In the meantime, heat some olive oil in a small pan and gently stir the cleaned salicornia for a minute. You will need approximately 15-20 g per serving (which is quite a load of iodine, so eople that are iodine-sensitive should be careful). Clean and cut some chive or fennel green, parsley or basil. Roast slices of bread in the oven or in a toaster. Get the bouillabaisse out of the oven, take off the laurel, add some rouille, season to taste, add the salicornia on top and serve the dish with bread and some rouille. In France, people love to place the bread slices covered with rouille directly on the soup which is really tasty! If you prefer a crunchy version, just east the bread and the spread as a sidekick.

Today’s Berlin shots are about a closer look that Arne took at Dircksenstraße in Berlin Mitte. The place is well known among tourists and residents alike as a street art area, and Arne recently spotted some sculptures of the Danish street artist Tejn who is famous for his so called Lock On’s.

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19 thoughts on “Oven-Baked Vegetarian Bouillabaisse with Salicornia, Arame Tofu and Rouille”

  1. Ingenious! I’ll definitively try it out. Despite beeing a vegetarian I like fish occasionally. But this one I suppose tastes too good to miss the real fish. Thanks a lot!

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    • Thank you! The salicornia twist is indeed a burner even without fish, you are right, nothing too miss. I’m really happy thatI know this ingredient by now as well as it adds a more refined “fishy” taste (so to speak) than most seaweeds do.

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  2. Dear Claudia! Your re-invented Bouillabaisse looks fantastic. I’d rather call it Claudiaisse. You bring all these vegetarian delights to highlights of creative cuisine! Thanks so much!

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    • Thank you so much Uda for your warm and most enthusiastic comment! A big part of the compliment for this recipe belongs to Madame Besancon and to your great salicornia inspiration. Thank you so much for that, you made me find the perfect vegetarian “seafood” and enlarged my foody horizon like so many times before already.

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  3. Sorry, I’m late 🙂 and I just agree with Antje and Uda, fantastic stuff, the Claudiadaisse! I am going to try something with Tofuskin soonish In the book it ist used to replace chicken, but I think you could use it as fish as well! Bouillabaise has been on my mental list for quite a while, thank’s for reminding me and as always – fantastic pics (Arnes as well!).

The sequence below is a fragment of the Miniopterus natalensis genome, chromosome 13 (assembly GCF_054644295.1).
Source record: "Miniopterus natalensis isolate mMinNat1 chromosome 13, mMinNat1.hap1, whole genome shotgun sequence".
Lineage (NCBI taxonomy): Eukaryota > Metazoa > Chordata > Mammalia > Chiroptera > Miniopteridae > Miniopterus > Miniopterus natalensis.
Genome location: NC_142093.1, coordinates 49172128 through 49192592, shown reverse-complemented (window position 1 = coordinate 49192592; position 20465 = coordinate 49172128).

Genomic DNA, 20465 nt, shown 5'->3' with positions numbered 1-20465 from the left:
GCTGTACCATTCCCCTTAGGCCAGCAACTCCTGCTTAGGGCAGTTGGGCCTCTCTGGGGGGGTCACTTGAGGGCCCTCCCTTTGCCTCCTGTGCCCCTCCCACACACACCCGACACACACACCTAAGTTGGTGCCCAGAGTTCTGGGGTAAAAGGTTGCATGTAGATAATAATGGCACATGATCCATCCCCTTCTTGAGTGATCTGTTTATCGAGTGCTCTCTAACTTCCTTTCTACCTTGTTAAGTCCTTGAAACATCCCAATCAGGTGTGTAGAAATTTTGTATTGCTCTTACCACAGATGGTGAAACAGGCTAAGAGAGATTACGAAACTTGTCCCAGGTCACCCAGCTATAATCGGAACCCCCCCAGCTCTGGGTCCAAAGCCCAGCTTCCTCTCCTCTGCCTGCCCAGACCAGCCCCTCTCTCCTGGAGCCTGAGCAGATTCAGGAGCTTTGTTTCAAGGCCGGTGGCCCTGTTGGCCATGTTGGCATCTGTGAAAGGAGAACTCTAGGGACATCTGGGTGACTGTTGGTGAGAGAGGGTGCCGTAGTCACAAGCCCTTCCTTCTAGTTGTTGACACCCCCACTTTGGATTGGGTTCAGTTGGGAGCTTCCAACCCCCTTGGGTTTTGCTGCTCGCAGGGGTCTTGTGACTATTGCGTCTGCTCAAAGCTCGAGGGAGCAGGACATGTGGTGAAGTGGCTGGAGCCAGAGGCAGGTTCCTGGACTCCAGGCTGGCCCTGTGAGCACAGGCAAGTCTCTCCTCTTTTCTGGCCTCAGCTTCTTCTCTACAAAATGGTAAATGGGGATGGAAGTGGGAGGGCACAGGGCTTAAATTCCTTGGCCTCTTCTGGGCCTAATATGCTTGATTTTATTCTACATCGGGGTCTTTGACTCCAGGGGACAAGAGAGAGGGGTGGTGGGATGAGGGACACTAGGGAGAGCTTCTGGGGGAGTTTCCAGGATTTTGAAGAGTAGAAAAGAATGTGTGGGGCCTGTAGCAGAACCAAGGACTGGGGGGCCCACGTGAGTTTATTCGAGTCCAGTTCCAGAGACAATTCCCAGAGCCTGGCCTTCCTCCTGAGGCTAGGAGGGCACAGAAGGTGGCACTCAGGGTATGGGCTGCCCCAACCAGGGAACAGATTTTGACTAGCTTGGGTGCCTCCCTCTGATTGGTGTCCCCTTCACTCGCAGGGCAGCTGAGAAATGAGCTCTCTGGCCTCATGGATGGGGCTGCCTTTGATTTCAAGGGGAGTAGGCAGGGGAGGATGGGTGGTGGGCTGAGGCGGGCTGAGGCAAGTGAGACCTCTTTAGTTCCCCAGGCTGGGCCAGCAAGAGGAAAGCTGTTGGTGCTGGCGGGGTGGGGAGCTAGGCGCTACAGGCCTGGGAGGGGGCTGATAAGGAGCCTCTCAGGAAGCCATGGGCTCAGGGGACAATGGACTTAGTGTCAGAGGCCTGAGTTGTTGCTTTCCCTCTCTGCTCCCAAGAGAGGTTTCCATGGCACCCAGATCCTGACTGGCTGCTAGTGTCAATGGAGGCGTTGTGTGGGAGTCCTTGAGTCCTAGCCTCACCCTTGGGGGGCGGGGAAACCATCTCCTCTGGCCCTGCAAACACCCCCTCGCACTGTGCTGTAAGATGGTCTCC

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    • Thank you vermy much Eva! I love Arnes shots as well.
      I spotted tofu skin the other day and did not dare to buy because I had no idea what to do with it. Now you will give it a try, how great is that! Surely you will prepare a superbe treat with it – can’t wait to read your results!

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  4. Your fischless bouillabaisse looks amazing. I really love your closeup of the salicornia! Does it taste “fishy”? I’d like to try it but one of my main test-eaters doesent like (more like hates) fish.

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    • Thank you, Emma! Salicornia tastes salty and a little bit like seaweed (but it’s more refined). So it’s not really fishy, but it has a nice “sea flavor”. I could imagine that even “fish haters” might like it ;-).

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  5. Puja @ Indiaphile.info says:

    Claudia, this looks and sounds amazing! I am not sure if I can get my hands on some salicornia here in San Diego but I’m definitely going to try your bouillabaisse with sea weed. 🙂

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    • Thank’s a lot Puja! Let us know how you liked it if you give it a try. I’m sure the dish works very well with sea weed as a substitute for salicornia. But nevertheless two hints for the latter: I don’t know if this is the same situation in San Diego, but in Germany salicornia is sold in fish shops (I mention this because I first searched for it at the greengrocer because I thought: Well, it’s a plant in the end…). And I guess they are called sea beans in the U.S. rather than salicornia.

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      • Puja @ Indiaphile.info says:

        Thanks for the tip, Claudia! I’ll look for it. 🙂

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  6. I’ve seen and eaten this strange plant as entree in restaurants in Istanbul, so one day I bought some to make salad but I found it difficult to trim and it took a long time to cook. The stem parts were hard to chew, too. Maybe it was not the right season. The stems were not as green as the ones in the photo so…perhaps I will give it another try because I love the taste.

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    • I have prepared salicornia for the first time so I am far from being an expert. But the plants were soft within few minutes of roasting without any hard stems. Maybe there exist different sorts? Wish you luck for the next try!